• View methods are just the methods that return operations (fake views);
  • There are no views for supply metrics.

Protocol Changes

There were a few cool perks introduced in Hangzhou.

Timelock allows the user to send a transaction whose content won’t be seen for some time. Michelson on-chain views makes view-only interactions between contracts easier. The global constants table allows some Micheline expressions to be stored globally and then be found by the hash and used by any contract.

So, it would be nice to reflect these changes in the token standard.


As the key solution to approach the protocol changes and dev experience improves, the new token standard can be considered. The main discussion around it takes place on Agora. However, it is not very active.

Long story short, it has been proposed that the standard should have the following features:

  • Supports transfer_and_call mechanics;
  • Supports views;
  • Has the global table of constants;
  • Specifies and has views for supply metrics;
  • Supports finite allowances;
  • Supports tokens with expiries;
  • Supports non-transferable token functionality;
  • Integrates tickets;
  • Implements privacy features;
  • Supports upgradeability mechanics;
  • Supports allowance for flash-loans and subscription models;
  • Is compatible with state-channels, ZK-rollups, and optimistic Rollups;
  • Has optional royalties support;
  • Integrates TZIP-17.

Essentially, an all-in-one token.

I also tried conducting a survey on the dev slack channel and only got 5 eye reactions () and no responses (what engagement, lol). So, I ended up discussing it with the MadFish team.

The main goal was to ascertain whether there are any issues relating to token standards that make development painful and hence, whether there is a need to create a new standard. Finally, we agreed that the main problem is the views that aren’t really views but rather methods with callbacks. We deserve true views integration but developing a new token standard and integrating it into the existing infrastructure seems to be too tricky.


In my opinion, the standard should be as simple as possible and shouldn’t cover everything in the world. It should only specify the payment and assets management logic and be easily extendable by other standards. So, the specification for flash-loans, privacy, tickets, obligatory TZIP-17 integration, royalties support, etc., seems to be redundant in the token standard and should be proposed in separate TZIPs.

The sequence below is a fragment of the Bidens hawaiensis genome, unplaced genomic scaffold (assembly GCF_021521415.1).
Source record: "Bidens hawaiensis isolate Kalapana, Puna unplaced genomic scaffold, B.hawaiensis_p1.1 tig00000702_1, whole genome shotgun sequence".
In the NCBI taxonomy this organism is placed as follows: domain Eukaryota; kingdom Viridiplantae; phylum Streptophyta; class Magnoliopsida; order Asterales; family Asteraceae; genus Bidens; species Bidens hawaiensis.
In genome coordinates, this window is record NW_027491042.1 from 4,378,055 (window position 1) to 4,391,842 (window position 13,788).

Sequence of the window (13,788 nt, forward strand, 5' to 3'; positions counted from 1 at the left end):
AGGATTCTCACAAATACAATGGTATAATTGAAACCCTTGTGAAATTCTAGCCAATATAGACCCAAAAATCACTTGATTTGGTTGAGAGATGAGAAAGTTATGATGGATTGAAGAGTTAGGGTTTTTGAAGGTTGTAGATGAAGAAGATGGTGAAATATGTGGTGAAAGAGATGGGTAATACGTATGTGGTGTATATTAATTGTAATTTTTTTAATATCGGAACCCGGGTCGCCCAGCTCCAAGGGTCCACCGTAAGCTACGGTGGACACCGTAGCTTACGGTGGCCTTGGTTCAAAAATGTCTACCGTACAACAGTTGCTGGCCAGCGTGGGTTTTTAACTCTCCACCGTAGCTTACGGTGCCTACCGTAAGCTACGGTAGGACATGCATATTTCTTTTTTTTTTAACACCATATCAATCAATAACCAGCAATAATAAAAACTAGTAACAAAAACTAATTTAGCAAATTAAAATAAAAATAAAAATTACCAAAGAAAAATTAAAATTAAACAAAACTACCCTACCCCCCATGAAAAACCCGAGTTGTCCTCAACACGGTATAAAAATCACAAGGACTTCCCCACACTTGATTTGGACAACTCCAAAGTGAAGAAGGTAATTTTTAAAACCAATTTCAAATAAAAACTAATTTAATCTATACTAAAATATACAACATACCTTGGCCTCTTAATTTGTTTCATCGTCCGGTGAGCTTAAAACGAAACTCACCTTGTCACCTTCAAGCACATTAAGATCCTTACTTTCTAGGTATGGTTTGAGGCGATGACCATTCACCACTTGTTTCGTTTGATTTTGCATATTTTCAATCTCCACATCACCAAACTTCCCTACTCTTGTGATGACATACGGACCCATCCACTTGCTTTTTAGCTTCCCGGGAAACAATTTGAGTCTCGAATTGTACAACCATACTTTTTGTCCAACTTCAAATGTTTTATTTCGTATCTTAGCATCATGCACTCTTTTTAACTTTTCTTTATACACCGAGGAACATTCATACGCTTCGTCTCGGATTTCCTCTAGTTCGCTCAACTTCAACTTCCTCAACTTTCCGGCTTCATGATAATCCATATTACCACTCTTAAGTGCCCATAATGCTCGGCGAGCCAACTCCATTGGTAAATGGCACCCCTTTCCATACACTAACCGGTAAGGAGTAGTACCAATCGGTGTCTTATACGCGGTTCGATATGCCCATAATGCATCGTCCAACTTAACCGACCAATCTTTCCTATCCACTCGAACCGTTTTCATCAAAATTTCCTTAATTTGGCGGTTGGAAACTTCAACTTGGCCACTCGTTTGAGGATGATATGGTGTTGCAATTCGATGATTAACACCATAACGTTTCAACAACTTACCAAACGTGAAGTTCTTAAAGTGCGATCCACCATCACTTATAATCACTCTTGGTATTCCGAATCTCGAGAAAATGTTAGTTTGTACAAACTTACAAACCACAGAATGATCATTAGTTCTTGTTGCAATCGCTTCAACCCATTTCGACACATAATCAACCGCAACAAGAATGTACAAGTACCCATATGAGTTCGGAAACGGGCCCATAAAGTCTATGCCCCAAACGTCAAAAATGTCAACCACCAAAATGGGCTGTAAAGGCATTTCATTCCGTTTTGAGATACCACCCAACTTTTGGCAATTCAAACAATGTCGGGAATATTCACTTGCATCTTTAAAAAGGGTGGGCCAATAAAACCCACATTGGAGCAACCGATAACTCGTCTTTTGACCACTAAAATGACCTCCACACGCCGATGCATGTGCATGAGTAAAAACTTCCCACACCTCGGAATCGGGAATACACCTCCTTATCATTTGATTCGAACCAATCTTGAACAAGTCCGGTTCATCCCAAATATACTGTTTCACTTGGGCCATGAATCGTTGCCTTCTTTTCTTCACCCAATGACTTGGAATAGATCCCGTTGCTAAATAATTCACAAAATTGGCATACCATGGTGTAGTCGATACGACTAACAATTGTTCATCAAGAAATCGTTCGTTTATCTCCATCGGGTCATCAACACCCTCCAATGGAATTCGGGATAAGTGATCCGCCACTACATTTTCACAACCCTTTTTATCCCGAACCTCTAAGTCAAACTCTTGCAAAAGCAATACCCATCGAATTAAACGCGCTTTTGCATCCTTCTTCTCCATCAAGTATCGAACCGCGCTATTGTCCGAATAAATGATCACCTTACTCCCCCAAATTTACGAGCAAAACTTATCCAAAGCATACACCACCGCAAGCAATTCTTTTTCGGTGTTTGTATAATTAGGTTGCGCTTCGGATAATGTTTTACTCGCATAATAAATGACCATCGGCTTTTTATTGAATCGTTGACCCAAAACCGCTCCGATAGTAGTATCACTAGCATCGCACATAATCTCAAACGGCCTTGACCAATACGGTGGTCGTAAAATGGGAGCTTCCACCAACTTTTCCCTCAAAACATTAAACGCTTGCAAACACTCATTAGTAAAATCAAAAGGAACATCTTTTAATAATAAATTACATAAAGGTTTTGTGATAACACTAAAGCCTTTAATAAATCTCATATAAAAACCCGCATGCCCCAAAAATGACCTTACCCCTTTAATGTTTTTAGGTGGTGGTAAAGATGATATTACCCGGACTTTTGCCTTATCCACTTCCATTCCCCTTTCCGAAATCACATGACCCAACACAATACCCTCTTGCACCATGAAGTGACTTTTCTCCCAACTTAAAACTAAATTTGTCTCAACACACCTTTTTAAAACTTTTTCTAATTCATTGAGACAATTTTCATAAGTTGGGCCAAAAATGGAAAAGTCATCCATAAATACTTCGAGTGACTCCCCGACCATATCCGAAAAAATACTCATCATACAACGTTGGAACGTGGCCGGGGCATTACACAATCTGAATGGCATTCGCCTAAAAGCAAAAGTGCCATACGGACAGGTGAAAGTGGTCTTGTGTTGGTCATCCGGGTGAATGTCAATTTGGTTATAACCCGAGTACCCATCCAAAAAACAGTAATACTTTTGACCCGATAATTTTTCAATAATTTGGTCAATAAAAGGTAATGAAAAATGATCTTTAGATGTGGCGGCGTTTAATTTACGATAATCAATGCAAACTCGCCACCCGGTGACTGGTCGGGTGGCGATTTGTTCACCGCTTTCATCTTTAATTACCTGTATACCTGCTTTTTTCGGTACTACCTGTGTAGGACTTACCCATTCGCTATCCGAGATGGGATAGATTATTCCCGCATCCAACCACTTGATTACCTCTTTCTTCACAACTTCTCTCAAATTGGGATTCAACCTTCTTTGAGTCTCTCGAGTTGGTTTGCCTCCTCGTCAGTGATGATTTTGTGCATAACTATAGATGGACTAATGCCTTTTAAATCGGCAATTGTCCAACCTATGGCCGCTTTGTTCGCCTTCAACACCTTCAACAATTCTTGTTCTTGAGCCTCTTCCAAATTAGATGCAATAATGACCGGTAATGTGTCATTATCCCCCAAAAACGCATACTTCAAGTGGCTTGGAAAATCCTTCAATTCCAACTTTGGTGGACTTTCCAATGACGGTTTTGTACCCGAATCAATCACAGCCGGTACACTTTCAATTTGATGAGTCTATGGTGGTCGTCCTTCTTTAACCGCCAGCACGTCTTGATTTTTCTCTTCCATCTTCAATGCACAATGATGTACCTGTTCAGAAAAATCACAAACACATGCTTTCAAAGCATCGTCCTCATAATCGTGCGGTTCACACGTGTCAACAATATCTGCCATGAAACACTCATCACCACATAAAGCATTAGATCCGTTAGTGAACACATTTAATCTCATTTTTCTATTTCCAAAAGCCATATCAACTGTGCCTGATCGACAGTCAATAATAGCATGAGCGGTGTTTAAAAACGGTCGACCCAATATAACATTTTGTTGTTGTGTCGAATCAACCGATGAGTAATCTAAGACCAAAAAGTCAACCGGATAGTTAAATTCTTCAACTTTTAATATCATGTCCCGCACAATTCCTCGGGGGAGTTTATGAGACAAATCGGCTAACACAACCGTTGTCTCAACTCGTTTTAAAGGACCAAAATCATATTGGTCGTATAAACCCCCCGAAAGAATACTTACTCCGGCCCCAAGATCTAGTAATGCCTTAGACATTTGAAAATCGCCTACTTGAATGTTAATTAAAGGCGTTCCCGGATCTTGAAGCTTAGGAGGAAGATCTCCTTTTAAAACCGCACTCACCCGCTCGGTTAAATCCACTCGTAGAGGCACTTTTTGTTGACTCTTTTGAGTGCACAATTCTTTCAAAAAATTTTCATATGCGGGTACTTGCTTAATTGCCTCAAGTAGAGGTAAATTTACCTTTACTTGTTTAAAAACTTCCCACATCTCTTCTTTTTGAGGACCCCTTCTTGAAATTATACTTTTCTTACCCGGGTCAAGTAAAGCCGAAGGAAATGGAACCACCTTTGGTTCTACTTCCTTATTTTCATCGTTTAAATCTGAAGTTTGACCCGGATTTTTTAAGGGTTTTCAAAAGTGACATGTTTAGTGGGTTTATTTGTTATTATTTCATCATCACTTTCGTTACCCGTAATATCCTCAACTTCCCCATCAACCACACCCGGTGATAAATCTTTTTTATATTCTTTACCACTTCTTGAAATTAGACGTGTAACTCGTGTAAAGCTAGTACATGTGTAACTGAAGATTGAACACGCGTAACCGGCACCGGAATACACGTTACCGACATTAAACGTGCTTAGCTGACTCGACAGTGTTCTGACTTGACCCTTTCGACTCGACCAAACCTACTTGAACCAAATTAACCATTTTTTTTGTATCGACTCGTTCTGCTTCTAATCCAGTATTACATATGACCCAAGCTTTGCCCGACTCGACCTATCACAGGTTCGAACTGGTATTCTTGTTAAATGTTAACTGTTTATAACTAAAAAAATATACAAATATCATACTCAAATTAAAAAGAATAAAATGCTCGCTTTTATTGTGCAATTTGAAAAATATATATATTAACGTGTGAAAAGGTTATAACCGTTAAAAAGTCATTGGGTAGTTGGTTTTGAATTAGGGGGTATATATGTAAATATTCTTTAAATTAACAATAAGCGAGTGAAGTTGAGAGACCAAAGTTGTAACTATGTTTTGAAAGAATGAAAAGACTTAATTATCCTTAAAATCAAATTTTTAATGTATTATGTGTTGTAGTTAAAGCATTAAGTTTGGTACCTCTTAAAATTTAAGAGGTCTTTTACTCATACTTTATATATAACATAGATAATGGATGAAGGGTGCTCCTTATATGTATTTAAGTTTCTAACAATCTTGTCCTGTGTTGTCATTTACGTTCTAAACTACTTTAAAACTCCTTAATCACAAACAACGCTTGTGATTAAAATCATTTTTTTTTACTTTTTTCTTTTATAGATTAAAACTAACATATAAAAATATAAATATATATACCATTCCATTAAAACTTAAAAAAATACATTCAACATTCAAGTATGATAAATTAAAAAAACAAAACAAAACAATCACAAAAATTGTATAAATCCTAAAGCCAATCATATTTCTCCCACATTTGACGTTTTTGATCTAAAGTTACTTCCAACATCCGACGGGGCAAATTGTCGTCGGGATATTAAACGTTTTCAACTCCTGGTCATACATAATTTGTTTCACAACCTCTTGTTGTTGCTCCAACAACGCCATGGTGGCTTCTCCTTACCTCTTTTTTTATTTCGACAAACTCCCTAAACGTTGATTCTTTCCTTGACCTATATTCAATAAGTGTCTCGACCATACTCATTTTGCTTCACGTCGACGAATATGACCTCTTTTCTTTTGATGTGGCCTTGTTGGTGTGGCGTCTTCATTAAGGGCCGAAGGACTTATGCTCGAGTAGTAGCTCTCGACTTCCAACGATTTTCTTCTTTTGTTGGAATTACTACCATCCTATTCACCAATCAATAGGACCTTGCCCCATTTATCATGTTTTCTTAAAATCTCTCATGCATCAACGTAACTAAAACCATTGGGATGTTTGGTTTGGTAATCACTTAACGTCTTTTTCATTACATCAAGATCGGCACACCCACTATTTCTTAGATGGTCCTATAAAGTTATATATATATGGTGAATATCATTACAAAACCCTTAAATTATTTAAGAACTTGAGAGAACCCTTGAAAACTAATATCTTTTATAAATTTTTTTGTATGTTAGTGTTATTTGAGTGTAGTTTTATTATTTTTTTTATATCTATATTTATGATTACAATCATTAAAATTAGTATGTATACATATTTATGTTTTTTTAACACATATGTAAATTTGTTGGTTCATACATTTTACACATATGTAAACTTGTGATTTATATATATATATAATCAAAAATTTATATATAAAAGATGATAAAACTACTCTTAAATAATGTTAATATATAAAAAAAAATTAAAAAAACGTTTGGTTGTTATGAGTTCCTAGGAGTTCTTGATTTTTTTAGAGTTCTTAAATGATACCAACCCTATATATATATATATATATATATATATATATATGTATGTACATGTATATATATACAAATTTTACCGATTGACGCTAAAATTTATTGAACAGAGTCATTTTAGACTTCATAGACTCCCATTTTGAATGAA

I like the idea of creating a new perfect token standard, which would basically be an improved FA2 token with true views and some obligatory cool perks, but I consider this to be unrealistic.

What seems to be realistic is a standard that extends the FA2. This means that new TZIPs can be proposed that can be followed in future FA2 tokens. The tokens that will be implemented according to it will be still compatible with all protocols that support FA2. Let’s look at the additional features.

Compatible with FA2

All the requirements for the FA2 standard must be implemented.

Extended with obligatory views

The views are referring to the views introduced in Hangzhou

The token that supports the new standard must implement the balance_of view with the same signature as the method balance_of . get_total_supply returns the number of tokens currently in circulation. get_max_supply returns Some(max_supply) if the token supply is capped and None otherwise. get_supported_standards returns all the supported standards; it can be used to ensure that the token supports tickets, permits, or the flash loan standard.

Enable transfer and call functionality

Support is the method that allows a user to transfer tokens and then “notify” another contract. The method “implementation” resembles %transfer with the only difference being an extra parameter %callback – the entry point of another contract that will be called.

(pair %transfer_and_call (contract %callback unit)
  (list %transfers
     (pair (address %from_)
           (list %txs (pair (address %to_) (pair (nat %token_id) (nat %amount)))))))

Support finite allowance

The token must implement the %approve method that allows it to give the approval to spend a fixed amount of tokens. The method works for all types of tokens (fungible, NFT, collectibles). The method must not fail if the approved amount is higher than 1 in the case of NFTs.

(list %approve (or (pair %add_operator
     (address %owner)
     (pair (address %operator) (pair (nat %token_id) (nat %amount))))
  (pair %remove_operator
     (address %owner)
     (pair (address %operator) (pair (nat %token_id) (nat %amount))))))


In summary, I believe that we need a new standard that would extend the TZIP-12 and make it more dev-friendly.

The main features that should be introduced are:

  • Support of views:
    • balance of the user
    • user operators
    • total supply
    • max supply
    • supported standards
  • Support of transfer_and_call mechanics
  • Support of finite allowance.

Actually, as far as the standard goes, it is pretty simple. Someone can create a tool that wraps the existing FA2 tokens into the FA2 that implements the new standard. So, the new protocols will only need to work with the newest tokens.


I agree completely! Storing JSON metadata on-chain is very awkward at the moment (especially with nested JSON), and likely one of the reasons it is so rarely used. Views do seem like a nice solution here?

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FA God-mode - Full custom foreign accept/reject logic for the transfer operation